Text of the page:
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Back on their feet
ce-Cleat Distribution Prevents Injuries
An imposing man dressed in many layers enters the Bean’s Cafe dining area, bringing in a blast of cold air as he sits down. His jacket is threadbare but serviceable, and his hat is pulled down over his ears. He wears scuffed, white Bunny Boots and they, too, are huge. At more than 6 feet tall, the man is commanding in stature, but in the most polite voice he asks, “Do you have extra large?”
A volunteer digs in a box and out comes a pair of ice cleats that she deftly straps to the worn boots. Meant to prevent slips and falls in winter weather, the cleats are part of a larger effort to help Anchorage’s at-risk populations stay healthy and safe.
“Yeah, that’ll work,” the man says. “Thank you.”
Sara Penisten, RN, injury prevention outreach coordinator for Providence Health & Services Alaska, says the cleat distribution effort is a simple solution to reducing injuries in vulnerable populations. Thanks to a $5,500 donation, more than 225 pairs of cleats were provided at Bean’s Cafe, while others were distributed to Covenant House’s Passage House, a temporary refuge for pregnant teens, and Clare House, which provides housing for mothers and children to help them get back on their feet. Purchase and distribution of the ice cleats was just one of many efforts to help Alaskans as part of the $58 million in community benefit in 2014.
Many of Anchorage’s homeless spend the majority of their days outside, walking the often-icy streets and sidewalks and sometimes wearing inadequate footwear.
“Our trauma registry tracks the injury category of every trauma patient we care for at Providence Alaska Medical Center,” Penisten says. “Falls are the most common mode of injury. Based on our trauma data, we are addressing our highest risk area.”
During the Bean’s Cafe distribution, held on a cold, icy day in February, scores of vulnerable citizens entered the building to wait for and receive their free cleats. One man, as he sat to be fitted, said he broke his collarbone and ankle after falling on ice the year before. He didn’t have ice cleats then; he wouldn’t make that mistake again.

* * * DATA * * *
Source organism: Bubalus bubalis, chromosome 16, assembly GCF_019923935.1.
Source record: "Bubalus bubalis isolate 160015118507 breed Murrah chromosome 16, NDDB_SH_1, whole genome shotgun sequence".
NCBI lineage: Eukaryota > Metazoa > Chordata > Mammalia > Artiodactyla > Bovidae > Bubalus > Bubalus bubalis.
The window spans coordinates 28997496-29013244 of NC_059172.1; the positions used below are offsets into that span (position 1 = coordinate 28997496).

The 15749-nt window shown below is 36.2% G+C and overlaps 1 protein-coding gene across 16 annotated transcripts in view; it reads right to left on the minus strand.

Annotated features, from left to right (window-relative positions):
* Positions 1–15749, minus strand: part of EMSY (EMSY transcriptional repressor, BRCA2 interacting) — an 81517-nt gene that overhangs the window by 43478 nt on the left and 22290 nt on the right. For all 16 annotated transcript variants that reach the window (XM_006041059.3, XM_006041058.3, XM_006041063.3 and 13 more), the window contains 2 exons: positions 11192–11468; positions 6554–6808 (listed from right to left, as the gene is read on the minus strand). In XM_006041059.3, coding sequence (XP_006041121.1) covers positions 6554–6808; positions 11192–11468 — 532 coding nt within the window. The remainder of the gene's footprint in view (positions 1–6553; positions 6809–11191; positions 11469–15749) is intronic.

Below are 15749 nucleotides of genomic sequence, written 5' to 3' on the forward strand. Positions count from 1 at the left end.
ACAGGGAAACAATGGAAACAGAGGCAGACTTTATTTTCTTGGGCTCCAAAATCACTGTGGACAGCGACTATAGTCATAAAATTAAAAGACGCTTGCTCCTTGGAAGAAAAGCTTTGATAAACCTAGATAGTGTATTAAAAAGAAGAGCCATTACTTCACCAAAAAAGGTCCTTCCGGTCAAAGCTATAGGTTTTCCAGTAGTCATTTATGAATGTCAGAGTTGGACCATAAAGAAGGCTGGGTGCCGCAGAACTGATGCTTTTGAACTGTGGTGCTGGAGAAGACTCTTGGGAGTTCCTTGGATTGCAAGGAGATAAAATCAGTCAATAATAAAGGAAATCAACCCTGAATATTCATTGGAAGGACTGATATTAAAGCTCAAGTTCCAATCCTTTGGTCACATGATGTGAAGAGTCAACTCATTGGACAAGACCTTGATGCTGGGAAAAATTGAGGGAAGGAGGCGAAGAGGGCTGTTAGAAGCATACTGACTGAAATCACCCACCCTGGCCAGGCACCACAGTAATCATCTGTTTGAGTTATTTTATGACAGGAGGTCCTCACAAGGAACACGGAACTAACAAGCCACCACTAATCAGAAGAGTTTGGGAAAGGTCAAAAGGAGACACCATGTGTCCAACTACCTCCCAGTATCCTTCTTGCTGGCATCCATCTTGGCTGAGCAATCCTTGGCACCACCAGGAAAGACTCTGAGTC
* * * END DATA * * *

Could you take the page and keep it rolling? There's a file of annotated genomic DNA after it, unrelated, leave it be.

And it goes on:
By the end of the day, 225 pairs of cleats were distributed and fitted onto the patrons. Penisten says she left 40 pairs behind, to be provided on an as-needed basis.
“This year, we will start a fall campaign to get these to people earlier,” Penisten says. “We have had such an odd winter, but we still always have ice.”
Of the 119 people who were surveyed before the cleat distribution, only six already owned a pair. A couple of weeks after the distribution, 82 of 122 people surveyed had cleats. “So for pre distribution, 5 percent of patrons had ice cleats,” Penisten says. “And post distribution, 67 percent had them.”
Michael Collins, Beans Cafe operations manager, says since the ice cleats were distributed, he has continued to see clients use them, and the additional pairs Penisten left behind were put into use rapidly. “Our clients really benefit from them,” he says. “We quickly ran out and even purchased some more ourselves.”
The cleats are such a small safety effort, yet seem to yield big results – and for someone struggling to get by, even a $10 pair would be out of their reach, Penisten says. Additional cleats were provided to Clare House and Covenant House’s Passage House.
“As part of our outreach efforts, we train the staff on how to properly fit the cleats,” she says. “Ice cleats are a simple way to build healthy communities together.”
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